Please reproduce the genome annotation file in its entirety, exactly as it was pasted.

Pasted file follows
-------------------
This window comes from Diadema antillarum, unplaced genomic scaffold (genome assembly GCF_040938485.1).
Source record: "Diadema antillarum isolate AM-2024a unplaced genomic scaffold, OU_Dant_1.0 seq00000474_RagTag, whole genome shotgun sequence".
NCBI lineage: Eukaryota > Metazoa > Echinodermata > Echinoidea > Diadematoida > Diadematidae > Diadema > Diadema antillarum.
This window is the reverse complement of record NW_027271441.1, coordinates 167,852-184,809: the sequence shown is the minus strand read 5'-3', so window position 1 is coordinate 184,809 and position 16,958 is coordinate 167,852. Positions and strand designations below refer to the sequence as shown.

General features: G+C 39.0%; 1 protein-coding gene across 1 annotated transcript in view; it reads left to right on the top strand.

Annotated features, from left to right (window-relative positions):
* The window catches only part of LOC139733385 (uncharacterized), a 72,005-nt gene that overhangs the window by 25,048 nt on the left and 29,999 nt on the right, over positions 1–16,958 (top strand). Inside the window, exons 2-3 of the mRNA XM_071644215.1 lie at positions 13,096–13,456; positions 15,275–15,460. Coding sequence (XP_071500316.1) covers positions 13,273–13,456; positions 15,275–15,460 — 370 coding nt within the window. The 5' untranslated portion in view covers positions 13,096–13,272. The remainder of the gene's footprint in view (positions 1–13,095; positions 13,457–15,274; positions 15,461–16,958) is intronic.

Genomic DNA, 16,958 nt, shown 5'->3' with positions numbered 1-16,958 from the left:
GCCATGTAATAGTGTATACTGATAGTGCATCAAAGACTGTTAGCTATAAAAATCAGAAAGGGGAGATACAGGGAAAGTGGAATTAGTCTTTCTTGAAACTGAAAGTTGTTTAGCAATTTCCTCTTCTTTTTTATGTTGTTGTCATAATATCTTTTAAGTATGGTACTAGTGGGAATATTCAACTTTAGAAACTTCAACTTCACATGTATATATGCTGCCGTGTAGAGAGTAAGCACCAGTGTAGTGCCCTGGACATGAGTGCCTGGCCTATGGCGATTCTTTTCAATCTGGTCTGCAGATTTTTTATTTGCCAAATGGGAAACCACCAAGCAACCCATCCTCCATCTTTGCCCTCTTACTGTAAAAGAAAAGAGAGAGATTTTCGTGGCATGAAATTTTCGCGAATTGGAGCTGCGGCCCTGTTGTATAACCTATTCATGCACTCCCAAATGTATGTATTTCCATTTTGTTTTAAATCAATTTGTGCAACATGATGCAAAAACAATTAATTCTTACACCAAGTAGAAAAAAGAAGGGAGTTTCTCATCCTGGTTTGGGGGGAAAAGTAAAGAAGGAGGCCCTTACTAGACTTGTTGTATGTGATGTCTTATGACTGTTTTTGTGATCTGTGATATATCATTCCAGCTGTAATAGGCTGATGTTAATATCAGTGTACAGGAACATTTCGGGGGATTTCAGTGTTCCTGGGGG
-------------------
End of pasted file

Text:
This window comes from Diadema antillarum, unplaced genomic scaffold (genome assembly GCF_040938485.1).
Source record: "Diadema antillarum isolate AM-2024a unplaced genomic scaffold, OU_Dant_1.0 seq00000474_RagTag, whole genome shotgun sequence".
NCBI lineage: Eukaryota > Metazoa > Echinodermata > Echinoidea > Diadematoida > Diadematidae > Diadema > Diadema antillarum.
This window is the reverse complement of record NW_027271441.1, coordinates 167,852-184,809: the sequence shown is the minus strand read 5'-3', so window position 1 is coordinate 184,809 and position 16,958 is coordinate 167,852. Positions and strand designations below refer to the sequence as shown.

General features: G+C 39.0%; 1 protein-coding gene across 1 annotated transcript in view; it reads left to right on the top strand.

Annotated features, from left to right (window-relative positions):
* The window catches only part of LOC139733385 (uncharacterized), a 72,005-nt gene that overhangs the window by 25,048 nt on the left and 29,999 nt on the right, over positions 1–16,958 (top strand). Inside the window, exons 2-3 of the mRNA XM_071644215.1 lie at positions 13,096–13,456; positions 15,275–15,460. Coding sequence (XP_071500316.1) covers positions 13,273–13,456; positions 15,275–15,460 — 370 coding nt within the window. The 5' untranslated portion in view covers positions 13,096–13,272. The remainder of the gene's footprint in view (positions 1–13,095; positions 13,457–15,274; positions 15,461–16,958) is intronic.

Genomic DNA, 16,958 nt, shown 5'->3' with positions numbered 1-16,958 from the left:
GCCATGTAATAGTGTATACTGATAGTGCATCAAAGACTGTTAGCTATAAAAATCAGAAAGGGGAGATACAGGGAAAGTGGAATTAGTCTTTCTTGAAACTGAAAGTTGTTTAGCAATTTCCTCTTCTTTTTTATGTTGTTGTCATAATATCTTTTAAGTATGGTACTAGTGGGAATATTCAACTTTAGAAACTTCAACTTCACATGTATATATGCTGCCGTGTAGAGAGTAAGCACCAGTGTAGTGCCCTGGACATGAGTGCCTGGCCTATGGCGATTCTTTTCAATCTGGTCTGCAGATTTTTTATTTGCCAAATGGGAAACCACCAAGCAACCCATCCTCCATCTTTGCCCTCTTACTGTAAAAGAAAAGAGAGAGATTTTCGTGGCATGAAATTTTCGCGAATTGGAGCTGCGGCCCTGTTGTATAACCTATTCATGCACTCCCAAATGTATGTATTTCCATTTTGTTTTAAATCAATTTGTGCAACATGATGCAAAAACAATTAATTCTTACACCAAGTAGAAAAAAGAAGGGAGTTTCTCATCCTGGTTTGGGGGGAAAAGTAAAGAAGGAGGCCCTTACTAGACTTGTTGTATGTGATGTCTTATGACTGTTTTTGTGATCTGTGATATATCATTCCAGCTGTAATAGGCTGATGTTAATATCAGTGTACAGGAACATTTCGGGGGATTTCAGTGTTCCTGGGGG